This year’s OUTstanding and FT leading LGBT executives ranking is for the first time topped by someone from Asia: Gigi Chao, the lesbian executive vice-chairman of Cheuk Nang Holdings, a Hong Kong-listed property developer. As she puts it, “In Europe, one can say being gay is cool; in Asia, we are far from that.”

Undeterred, she is one of the biggest campaigners for LGBT rights in Hong Kong, despite public disapproval from her father, who is not only a business tycoon, but also her boss.

Meanwhile, the 2016 top ally award and the top future leader prize go to Americans — Marc Benioff, chief executive of, and Raymond Braun, the YouTube activist.

This year, we introduced a hall of fame for which any LGBT executive who has ranked in the top 10 for at least three years running is eligible.

As last year, all those included in the 2016 rankings were nominated by their peers and have given their permission to be named. This is why there are some notable omissions, including Apple’s chief executive, Tim Cook.

Nominations were reviewed by a judging panel consisting of:

● Lord Browne, executive chairman of L1 Energy

● Dawn Airey, chief executive of Getty Images

● Ashok Vaswani, chief executive of Barclays UK

● Harriet Green, head of internet of things, commerce and education at IBM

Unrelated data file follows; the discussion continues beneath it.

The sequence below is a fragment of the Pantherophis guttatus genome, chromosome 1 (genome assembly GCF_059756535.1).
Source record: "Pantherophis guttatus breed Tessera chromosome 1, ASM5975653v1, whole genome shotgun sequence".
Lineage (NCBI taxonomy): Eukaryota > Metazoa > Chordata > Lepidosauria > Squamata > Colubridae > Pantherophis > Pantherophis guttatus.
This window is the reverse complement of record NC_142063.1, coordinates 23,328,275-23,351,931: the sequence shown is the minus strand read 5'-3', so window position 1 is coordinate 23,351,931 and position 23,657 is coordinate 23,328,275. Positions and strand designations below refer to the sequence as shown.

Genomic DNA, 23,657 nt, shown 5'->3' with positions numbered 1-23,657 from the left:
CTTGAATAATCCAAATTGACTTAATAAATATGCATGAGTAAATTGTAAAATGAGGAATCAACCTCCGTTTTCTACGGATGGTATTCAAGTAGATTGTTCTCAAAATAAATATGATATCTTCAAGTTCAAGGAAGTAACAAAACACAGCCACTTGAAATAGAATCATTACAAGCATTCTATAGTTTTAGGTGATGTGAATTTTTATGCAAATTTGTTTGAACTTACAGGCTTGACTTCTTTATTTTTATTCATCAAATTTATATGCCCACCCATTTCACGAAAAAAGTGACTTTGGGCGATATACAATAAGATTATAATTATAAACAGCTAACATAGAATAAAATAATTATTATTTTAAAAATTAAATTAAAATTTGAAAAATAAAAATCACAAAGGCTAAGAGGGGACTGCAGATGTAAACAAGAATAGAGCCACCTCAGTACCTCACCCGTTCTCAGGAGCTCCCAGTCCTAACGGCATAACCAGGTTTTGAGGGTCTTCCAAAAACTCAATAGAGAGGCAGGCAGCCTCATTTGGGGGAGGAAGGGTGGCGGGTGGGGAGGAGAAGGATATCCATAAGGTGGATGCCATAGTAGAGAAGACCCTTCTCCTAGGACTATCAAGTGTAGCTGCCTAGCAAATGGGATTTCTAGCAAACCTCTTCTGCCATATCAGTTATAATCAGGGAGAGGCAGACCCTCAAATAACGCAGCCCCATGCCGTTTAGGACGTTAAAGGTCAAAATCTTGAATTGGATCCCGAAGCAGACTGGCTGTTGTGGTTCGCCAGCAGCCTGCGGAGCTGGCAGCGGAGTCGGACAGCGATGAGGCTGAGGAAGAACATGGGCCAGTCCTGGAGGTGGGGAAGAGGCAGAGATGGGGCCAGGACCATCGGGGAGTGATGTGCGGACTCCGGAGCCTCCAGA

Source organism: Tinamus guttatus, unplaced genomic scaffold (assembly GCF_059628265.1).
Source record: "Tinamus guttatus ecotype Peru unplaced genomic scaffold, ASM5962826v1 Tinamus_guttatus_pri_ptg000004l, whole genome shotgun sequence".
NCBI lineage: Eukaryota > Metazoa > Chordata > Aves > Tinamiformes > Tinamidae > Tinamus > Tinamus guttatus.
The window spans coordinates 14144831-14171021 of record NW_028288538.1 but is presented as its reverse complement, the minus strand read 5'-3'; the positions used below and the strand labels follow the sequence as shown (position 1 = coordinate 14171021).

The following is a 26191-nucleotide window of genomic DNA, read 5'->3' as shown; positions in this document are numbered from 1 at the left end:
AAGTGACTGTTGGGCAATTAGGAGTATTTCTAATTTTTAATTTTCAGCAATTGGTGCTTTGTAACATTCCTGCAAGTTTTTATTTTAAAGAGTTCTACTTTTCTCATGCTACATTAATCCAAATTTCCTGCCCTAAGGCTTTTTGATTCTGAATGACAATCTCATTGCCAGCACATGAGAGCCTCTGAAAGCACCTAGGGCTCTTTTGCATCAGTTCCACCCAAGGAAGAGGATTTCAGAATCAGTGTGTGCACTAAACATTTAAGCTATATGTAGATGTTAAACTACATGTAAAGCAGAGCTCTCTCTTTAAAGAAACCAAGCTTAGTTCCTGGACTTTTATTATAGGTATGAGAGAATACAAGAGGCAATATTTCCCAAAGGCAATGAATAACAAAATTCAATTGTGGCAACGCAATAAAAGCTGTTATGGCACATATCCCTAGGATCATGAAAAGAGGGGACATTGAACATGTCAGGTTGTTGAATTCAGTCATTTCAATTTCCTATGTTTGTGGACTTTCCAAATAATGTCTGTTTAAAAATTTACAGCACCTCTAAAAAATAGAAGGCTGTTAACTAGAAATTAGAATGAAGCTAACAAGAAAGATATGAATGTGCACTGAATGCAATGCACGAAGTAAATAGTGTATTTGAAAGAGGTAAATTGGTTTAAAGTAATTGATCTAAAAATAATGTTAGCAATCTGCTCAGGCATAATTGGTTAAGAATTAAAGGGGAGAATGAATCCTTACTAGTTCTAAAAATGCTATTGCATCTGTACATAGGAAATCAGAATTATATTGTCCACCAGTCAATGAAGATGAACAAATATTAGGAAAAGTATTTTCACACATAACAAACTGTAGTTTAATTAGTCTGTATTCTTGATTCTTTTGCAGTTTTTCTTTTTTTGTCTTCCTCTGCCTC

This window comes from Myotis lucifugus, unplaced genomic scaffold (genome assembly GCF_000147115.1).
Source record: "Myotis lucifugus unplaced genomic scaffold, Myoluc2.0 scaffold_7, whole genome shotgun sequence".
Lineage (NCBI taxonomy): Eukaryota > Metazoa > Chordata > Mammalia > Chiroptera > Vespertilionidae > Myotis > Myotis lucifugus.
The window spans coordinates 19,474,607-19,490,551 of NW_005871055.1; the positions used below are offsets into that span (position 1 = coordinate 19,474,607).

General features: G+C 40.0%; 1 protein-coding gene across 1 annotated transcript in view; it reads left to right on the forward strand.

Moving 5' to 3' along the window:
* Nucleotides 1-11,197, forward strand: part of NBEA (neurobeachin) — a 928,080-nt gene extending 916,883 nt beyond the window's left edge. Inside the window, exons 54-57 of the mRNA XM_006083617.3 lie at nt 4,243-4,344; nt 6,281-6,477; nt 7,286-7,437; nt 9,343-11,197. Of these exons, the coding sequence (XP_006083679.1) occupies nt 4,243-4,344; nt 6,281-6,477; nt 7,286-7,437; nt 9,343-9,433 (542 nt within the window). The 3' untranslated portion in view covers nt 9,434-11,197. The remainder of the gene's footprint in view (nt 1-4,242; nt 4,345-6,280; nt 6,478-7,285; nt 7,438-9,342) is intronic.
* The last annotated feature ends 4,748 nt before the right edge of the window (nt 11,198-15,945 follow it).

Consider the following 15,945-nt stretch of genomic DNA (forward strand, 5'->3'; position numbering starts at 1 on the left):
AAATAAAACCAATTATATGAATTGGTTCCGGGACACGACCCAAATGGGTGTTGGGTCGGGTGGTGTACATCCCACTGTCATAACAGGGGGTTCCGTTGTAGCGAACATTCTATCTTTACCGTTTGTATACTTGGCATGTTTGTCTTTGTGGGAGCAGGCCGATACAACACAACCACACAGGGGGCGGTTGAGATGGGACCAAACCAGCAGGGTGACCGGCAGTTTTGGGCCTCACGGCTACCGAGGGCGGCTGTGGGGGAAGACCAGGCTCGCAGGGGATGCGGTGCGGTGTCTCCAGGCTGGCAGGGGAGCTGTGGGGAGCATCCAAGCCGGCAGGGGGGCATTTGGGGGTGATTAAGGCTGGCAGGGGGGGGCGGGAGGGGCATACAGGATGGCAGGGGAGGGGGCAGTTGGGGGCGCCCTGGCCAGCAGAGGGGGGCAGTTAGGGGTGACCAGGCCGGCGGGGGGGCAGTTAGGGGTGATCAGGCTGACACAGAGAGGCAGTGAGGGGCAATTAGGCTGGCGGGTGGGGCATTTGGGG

● Vicki Culpin, Hult International Business School’s global dean of research

● Suki Sandhu, founder and chief executive of OUTstanding, the LGBT networking and research group

● Carola Hoyos, the editor of the FT’s Executive Appointments section and of its Non-Executive Directors’ Club

The nominees were scored on the seniority and influence of their role, their business achievements and their impact on LGBT inclusion within the workplace and externally.

For the Leading LGBT executives and Leading ally executive lists, the seniority and influence of the nominees was taken into consideration. They had to be visibly out, or a vocal ally, and actively working to create an environment enabling LGBT people to comfortably bring their best professional selves to work. It was important for nominees to be working towards this goal over and above their day job, making it difficult for the judges to consider diversity and inclusion professionals, however deserving.

Future Leaders are high performing and high potential individuals at various career levels. For the purpose of the lists, a stronger emphasis was placed on their work towards LGBT inclusion rather than their seniority in the business.

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